Hong Kong continues to be embroiled in political and economic turmoil. Here is a round-up of major developments from the last few months
Socialist Action reporters
(This article was firstly published in January 2022)
In December, the police raided the office of Stand News, one of the few remaining anti-government liberal news outlets in Hong Kong, arresting six of its current and former senior staff for “conspiracy to publish seditious publications”. Stand News announced its closure on the same day, removing all its videos and online content from its website.
This is the latest repression of press freedom since the government’s crackdown on Apply Daily in June 2021. Another independent online news outlet, Citizen News, also decided to shut down on 4 January. Hong Kong is now fully under direct Beijing rule. The CCP (so-called Communist Party dictatorship) and the counter-revolution will not tolerate any meaningful opposition in Hong Kong, all democratic rights are under attack, from freedom of protest to freedom of speech.
On 19 December, Hong Kong held its first Legco (local legislature) election since the introduction of the National Security Law. Unlike previous elections where there were at least some elements of a free election, (50 percent of the seats were directly elected), this election was a complete farce. Only 22 percent of the seats were now directly elected, the rest were all hand-picked by the CCP and the capitalists. No meaningful opposition was allowed to take part, leaders of opposition parties were either all in prison or were disqualified by the government.
No wonder the election saw a historic low turnout, with only 30.2 percent voting compared to 58.3 percent in 2016. This was despite the government making it clear that anyone publicly calling for a “boycott” would be subject to three years of imprisonment. The low turnout was an active and conscious act by the masses to expose the farcical election. This was far from a victory for the regime, yet the result will not decisively change the counter-revolutionary direction in Hong Kong. Xi Jinping cannot compromise on the Hong Kong question as that would show weakness in the new Cold War and all the crises the regime is facing.
Since the introduction of the National Security Law in June 2020, there has been a net outflow of over 100,000 people. The latest official data shows Hong Kong’s population saw negative growth of 1.2 percent last year, the lowest since records began in 1961 and even lower than during the emigration wave of the 1990s, before the handover. This is helped by the relaxation of immigration rules in several Western counties including the UK, Canada and Australia. Of course, these capitalist countries are not doing this for “human rights” or “democracy” in Hong Kong, but to support their Cold War agendas, as well as hoping to attract the wealthier layers of Hong Kongers.
Most of those leaving are from the middle class and professional layers: the top three sectors being finance, IT, and education. According to a survey in May 2021 by the now-disbanded Professional Teachers Union (almost all independent unions have now disbanded), 40 percent of teachers wanted to leave the sector due to “increasing political pressures”. Such a level of the professional drain will have serious socio-economic implications in the future – public services will be particularly affected. Last year, public hospitals saw a loss of 4.9 percent of doctors and 6.7 percent of nurses.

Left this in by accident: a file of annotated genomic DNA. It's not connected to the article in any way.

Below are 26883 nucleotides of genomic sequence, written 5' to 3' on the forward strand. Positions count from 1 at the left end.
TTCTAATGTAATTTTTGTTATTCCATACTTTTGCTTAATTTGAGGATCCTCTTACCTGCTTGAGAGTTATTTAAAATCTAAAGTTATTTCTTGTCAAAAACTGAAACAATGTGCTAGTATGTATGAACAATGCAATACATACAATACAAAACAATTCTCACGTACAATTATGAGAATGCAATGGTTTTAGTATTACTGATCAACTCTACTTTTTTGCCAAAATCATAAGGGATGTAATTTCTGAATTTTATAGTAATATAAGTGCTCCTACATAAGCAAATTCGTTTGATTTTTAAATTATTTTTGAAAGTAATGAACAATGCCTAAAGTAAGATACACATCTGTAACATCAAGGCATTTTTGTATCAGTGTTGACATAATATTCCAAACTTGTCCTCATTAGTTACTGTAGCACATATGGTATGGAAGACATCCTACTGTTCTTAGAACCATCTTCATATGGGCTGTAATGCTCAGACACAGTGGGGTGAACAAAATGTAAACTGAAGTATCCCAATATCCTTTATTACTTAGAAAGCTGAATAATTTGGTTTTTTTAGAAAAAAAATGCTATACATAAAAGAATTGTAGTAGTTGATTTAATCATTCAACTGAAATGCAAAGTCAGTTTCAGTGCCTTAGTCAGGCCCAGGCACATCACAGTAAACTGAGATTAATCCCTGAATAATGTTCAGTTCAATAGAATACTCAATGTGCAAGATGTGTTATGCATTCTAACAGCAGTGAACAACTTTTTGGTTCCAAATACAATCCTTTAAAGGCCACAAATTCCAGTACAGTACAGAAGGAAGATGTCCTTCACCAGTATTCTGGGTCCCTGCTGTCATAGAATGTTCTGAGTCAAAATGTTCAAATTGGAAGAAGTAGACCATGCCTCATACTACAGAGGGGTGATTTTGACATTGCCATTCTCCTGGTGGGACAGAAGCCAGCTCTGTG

Following China’s ‘dynamic zero-Covid’ strategy, Hong Kong has one of the world’s strictest lockdown policies in the world. The government once again in January closed down bars and cinemas, banning dine-in after 6 pm, after just one untraceable locally infected case was discovered. Entire blocks of residential buildings were placed under quarantine, trapping everyone inside for days. There were cases where food was inadequate and some people were not allowed to bring medicine in for their families.
The government has also maintained a four-person gathering ban in the public for almost two years, which is in reality a political ban on demonstrations. However, this did not seem to apply to the rich and elites of Hong Kong. A scandal broke out in January when over 200 people, including top government officials and newly elected lawmakers, attended a birthday party of an NPC member (China’s fake parliament). The incident only came to light when a Covid case was found to have attended the party, the government was forced to send all these “patriotic” rich people into quarantine camps. Clearly, there are two separate sets of rules – one for the average poor masses and one for the rich and elites.
Political repression and the pandemic have certainly dealt a major blow to Hong Kong’s economy. The economy shrank by 6.1 percent in 2020, and despite the figure is expected to rebound by 6.4 percent in 2021, the city has far from recovered. In fact, Hong Kong’s economy was already in a slowdown before the pandemic, GDP dropped by 1.7 percent in 2019. Despite being one of the richest economies in the world, one-fifth of the population is still living in poverty. Unemployment is still relatively low (partly due to the emigration wave), but the mass exodus and professional drain will have a longer-term effect on the city. And as China’s economy, which Hong Kong is increasingly dependent on, enters into a deeper crisis the future of the latter will only become more volatile and gloomier. In a way, we can say that CCP and its counter-revolution have destroyed Hong Kong.